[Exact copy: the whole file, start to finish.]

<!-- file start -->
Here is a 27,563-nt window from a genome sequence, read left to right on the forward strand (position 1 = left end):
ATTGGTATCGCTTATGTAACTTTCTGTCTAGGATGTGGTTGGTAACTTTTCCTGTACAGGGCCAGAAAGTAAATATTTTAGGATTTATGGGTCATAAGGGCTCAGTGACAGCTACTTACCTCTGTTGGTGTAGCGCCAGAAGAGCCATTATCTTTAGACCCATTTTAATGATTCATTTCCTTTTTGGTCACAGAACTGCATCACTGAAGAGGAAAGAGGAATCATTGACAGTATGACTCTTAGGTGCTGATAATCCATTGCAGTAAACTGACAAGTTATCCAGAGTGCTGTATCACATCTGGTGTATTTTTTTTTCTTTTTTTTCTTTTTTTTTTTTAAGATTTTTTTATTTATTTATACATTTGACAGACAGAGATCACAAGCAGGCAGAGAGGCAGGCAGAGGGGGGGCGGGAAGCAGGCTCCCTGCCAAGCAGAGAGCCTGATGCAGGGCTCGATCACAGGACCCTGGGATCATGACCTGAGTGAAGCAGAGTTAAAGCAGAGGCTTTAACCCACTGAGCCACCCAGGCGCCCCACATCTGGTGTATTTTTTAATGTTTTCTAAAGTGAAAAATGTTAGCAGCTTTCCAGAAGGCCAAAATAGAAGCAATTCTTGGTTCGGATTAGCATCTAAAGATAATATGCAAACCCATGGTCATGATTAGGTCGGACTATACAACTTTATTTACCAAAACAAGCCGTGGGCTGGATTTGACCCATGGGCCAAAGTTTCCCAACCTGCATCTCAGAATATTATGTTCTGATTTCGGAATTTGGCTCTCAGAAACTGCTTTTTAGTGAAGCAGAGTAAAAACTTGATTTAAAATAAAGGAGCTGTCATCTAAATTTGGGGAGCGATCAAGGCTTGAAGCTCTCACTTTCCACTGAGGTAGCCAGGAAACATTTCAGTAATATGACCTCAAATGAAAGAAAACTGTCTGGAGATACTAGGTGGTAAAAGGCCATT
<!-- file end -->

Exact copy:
Here is a 27,563-nt window from a genome sequence, read left to right on the forward strand (position 1 = left end):
ATTGGTATCGCTTATGTAACTTTCTGTCTAGGATGTGGTTGGTAACTTTTCCTGTACAGGGCCAGAAAGTAAATATTTTAGGATTTATGGGTCATAAGGGCTCAGTGACAGCTACTTACCTCTGTTGGTGTAGCGCCAGAAGAGCCATTATCTTTAGACCCATTTTAATGATTCATTTCCTTTTTGGTCACAGAACTGCATCACTGAAGAGGAAAGAGGAATCATTGACAGTATGACTCTTAGGTGCTGATAATCCATTGCAGTAAACTGACAAGTTATCCAGAGTGCTGTATCACATCTGGTGTATTTTTTTTTCTTTTTTTTCTTTTTTTTTTTTAAGATTTTTTTATTTATTTATACATTTGACAGACAGAGATCACAAGCAGGCAGAGAGGCAGGCAGAGGGGGGGCGGGAAGCAGGCTCCCTGCCAAGCAGAGAGCCTGATGCAGGGCTCGATCACAGGACCCTGGGATCATGACCTGAGTGAAGCAGAGTTAAAGCAGAGGCTTTAACCCACTGAGCCACCCAGGCGCCCCACATCTGGTGTATTTTTTAATGTTTTCTAAAGTGAAAAATGTTAGCAGCTTTCCAGAAGGCCAAAATAGAAGCAATTCTTGGTTCGGATTAGCATCTAAAGATAATATGCAAACCCATGGTCATGATTAGGTCGGACTATACAACTTTATTTACCAAAACAAGCCGTGGGCTGGATTTGACCCATGGGCCAAAGTTTCCCAACCTGCATCTCAGAATATTATGTTCTGATTTCGGAATTTGGCTCTCAGAAACTGCTTTTTAGTGAAGCAGAGTAAAAACTTGATTTAAAATAAAGGAGCTGTCATCTAAATTTGGGGAGCGATCAAGGCTTGAAGCTCTCACTTTCCACTGAGGTAGCCAGGAAACATTTCAGTAATATGACCTCAAATGAAAGAAAACTGTCTGGAGATACTAGGTGGTAAAAGGCCATT